In a bildungsroman such as To Kill a Mockingbird, moral lessons are learned by the maturing protagonist. One of the virtues that Scout and Jem both acquire from their experiences and the example of their father is that of courage.
Without question, Atticus displays courage in Chapter 10 when, unexpectedly, Sheriff Tate tosses him his rifle, and Atticus must take quick aim at the rabid dog coming his way.
With movements so swift they seemed simultaneous, Atticus's hand yanked a ball-tipped lever as he brought the gun to his shoulder. The rifle cracked....Tim Johnson didn't know what hit him. (Ch. 10)
In another instance of Atticus's calm courage, he and the children walk down the street together one day. When they reach the house of Mrs. Dubose, Atticus removes his hat and waves "gallantly to her" as he says, "Good evening, Mrs. Dubose! You look like a picture this evening." After talking to her for a while, Atticus returns his hat to his head, and he and Scout and Jem return home. Scout feels that her father has demonstrated tremendous courage in his calm and polite demeanor before Mrs. Dubose despite his knowledge of her having made insulting comments about him and the children:
It was times like these when I thought my father, who hated guns and had never been to any wars, was the bravest man who ever lived. (Ch.11)
Arguably the most courageous of Atticus's acts is his standing up to the mob that comes to the jailhouse in the night, demanding that he turn over Tom Robinson to them. As he sits in one of his office chairs propped on the front door of the jailhouse, Atticus appears to be reading his newspaper. When the dusty cars stop in front of the jail, Atticus calmly looks up from the newspaper, closes it, folds it deliberately, and drops it into his lap. He pushes his hat back and appears to have expected the "Old Sarum tribe." Seemingly undaunted by the mob, Atticus responds to one man's demand, "You know what we want....Get aside from the door, Mr. Finch," by telling Walter Cunningham that he and the others can turn around because Sheriff Tate is nearby. Then, when he is told that the men have sent Tate on a proverbial "wild goose chase," Atticus yet remains calm.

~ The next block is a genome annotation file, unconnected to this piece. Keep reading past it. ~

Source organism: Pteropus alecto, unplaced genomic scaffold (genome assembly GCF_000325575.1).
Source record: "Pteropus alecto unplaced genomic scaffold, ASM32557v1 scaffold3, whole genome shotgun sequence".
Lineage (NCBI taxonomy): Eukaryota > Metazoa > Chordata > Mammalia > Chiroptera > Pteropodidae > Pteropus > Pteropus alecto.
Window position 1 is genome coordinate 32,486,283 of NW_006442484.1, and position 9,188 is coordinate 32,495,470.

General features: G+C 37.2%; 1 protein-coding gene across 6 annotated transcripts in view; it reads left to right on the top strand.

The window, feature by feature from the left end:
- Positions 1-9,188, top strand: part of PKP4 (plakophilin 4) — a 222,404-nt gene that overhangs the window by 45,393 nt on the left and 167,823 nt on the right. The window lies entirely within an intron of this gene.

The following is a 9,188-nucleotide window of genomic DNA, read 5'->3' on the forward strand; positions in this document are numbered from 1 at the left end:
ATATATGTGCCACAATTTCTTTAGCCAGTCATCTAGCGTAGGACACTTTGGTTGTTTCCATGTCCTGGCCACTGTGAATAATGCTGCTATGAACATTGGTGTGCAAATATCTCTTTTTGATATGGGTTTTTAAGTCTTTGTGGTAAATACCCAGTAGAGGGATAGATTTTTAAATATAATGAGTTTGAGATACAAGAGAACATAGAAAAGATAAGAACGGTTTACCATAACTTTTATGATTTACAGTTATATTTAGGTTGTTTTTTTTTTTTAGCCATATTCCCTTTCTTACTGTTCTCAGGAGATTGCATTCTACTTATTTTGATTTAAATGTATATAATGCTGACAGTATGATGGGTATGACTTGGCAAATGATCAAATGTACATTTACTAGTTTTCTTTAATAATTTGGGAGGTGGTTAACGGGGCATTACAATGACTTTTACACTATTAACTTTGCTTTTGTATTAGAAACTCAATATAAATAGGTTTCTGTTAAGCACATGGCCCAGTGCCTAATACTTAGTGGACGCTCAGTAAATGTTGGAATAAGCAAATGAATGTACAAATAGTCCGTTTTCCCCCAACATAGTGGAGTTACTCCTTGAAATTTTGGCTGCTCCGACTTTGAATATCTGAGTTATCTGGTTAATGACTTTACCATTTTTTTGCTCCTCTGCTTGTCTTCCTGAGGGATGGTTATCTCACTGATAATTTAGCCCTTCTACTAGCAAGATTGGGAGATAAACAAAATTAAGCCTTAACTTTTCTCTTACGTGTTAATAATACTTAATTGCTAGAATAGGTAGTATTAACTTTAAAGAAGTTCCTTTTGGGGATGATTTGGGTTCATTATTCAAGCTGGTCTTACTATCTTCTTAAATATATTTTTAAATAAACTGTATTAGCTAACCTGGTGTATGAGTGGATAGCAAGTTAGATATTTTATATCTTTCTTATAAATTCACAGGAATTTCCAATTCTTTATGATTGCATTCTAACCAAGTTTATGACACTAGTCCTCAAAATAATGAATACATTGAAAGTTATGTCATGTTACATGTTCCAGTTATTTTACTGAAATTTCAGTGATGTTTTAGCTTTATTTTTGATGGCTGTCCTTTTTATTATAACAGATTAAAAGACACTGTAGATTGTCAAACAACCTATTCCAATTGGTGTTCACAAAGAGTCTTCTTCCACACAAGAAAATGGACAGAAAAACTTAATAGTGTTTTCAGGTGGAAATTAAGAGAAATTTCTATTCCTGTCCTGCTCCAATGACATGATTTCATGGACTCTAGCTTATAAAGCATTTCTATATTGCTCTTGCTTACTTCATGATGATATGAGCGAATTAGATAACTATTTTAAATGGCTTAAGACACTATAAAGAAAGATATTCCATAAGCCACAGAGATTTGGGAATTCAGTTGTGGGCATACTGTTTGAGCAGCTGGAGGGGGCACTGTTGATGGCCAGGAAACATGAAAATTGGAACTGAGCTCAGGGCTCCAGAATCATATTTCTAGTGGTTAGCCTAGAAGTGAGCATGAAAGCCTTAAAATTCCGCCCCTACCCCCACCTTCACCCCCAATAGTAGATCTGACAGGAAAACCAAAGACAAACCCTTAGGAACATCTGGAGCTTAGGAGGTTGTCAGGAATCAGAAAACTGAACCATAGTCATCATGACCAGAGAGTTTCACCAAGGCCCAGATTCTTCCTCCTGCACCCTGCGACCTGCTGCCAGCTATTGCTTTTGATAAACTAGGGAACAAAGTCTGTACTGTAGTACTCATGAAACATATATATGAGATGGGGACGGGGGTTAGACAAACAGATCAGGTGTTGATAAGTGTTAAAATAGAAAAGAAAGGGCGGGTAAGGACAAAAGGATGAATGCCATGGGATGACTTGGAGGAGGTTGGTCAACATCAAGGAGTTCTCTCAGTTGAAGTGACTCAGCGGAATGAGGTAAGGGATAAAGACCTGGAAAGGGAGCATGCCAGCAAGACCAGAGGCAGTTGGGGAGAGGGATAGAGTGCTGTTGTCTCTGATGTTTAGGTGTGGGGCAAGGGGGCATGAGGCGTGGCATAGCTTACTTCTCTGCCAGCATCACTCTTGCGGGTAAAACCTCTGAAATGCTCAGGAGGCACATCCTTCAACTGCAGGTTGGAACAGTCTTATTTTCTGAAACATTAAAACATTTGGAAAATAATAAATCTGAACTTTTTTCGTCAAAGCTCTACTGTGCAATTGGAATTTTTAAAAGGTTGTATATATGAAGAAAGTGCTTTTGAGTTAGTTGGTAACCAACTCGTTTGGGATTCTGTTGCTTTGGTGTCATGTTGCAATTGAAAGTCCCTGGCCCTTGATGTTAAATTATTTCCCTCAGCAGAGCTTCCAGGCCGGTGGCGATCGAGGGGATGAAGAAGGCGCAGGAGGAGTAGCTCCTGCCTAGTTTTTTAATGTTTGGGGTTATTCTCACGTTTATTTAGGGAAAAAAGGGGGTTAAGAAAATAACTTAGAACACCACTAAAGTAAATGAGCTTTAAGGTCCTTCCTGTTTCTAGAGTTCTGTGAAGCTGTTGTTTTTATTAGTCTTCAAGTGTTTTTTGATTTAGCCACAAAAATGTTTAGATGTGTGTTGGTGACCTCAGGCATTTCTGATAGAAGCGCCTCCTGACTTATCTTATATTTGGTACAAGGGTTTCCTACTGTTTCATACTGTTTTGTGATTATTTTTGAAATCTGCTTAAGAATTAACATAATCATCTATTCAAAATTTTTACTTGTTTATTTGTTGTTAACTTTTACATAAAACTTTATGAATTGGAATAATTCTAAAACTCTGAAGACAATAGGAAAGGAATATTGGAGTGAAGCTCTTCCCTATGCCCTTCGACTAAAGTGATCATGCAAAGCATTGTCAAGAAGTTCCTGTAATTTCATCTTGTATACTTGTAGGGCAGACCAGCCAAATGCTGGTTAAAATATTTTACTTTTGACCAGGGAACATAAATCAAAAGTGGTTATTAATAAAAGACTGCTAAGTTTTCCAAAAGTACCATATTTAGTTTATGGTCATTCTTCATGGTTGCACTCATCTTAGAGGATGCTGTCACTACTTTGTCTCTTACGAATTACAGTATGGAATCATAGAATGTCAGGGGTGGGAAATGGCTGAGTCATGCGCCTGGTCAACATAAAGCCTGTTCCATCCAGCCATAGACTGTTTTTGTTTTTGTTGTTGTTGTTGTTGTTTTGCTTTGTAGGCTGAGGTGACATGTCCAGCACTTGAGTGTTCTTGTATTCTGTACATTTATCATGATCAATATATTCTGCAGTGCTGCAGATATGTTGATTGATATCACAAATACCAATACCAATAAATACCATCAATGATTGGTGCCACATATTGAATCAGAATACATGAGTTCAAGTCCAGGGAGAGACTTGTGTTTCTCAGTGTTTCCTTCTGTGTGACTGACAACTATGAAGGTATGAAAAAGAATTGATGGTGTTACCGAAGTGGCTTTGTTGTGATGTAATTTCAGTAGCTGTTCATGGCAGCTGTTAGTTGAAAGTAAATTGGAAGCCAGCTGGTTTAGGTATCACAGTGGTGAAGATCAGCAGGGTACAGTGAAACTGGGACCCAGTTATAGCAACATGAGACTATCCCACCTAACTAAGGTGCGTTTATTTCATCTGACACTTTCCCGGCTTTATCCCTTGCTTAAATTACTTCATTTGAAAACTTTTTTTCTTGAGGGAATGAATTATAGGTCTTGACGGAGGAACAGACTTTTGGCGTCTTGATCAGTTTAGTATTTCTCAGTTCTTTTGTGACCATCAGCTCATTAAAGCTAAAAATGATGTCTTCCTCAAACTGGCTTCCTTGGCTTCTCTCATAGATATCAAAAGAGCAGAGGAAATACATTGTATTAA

"Well, then...that changes things, doesn't it?"
"It do," another deep voice said.
"Do you really think so?" Atticus countered.
Atticus asks this question in the same tone as that which he uses with an opponent at checkers. Although his hands tremble as he puts down his newspaper, Atticus's voice continues to remain controlled, evincing his courage. Further, after Scout intervenes by greeting and talking with Mr. Cunningham, the tension of the mob is dispelled. It is only after the Sarum mob departs that Atticus wipes his face with his handkerchief and "blew his nose violently," revealing how nervous he was. He courageously refrained from displaying his fear to the Sarum men.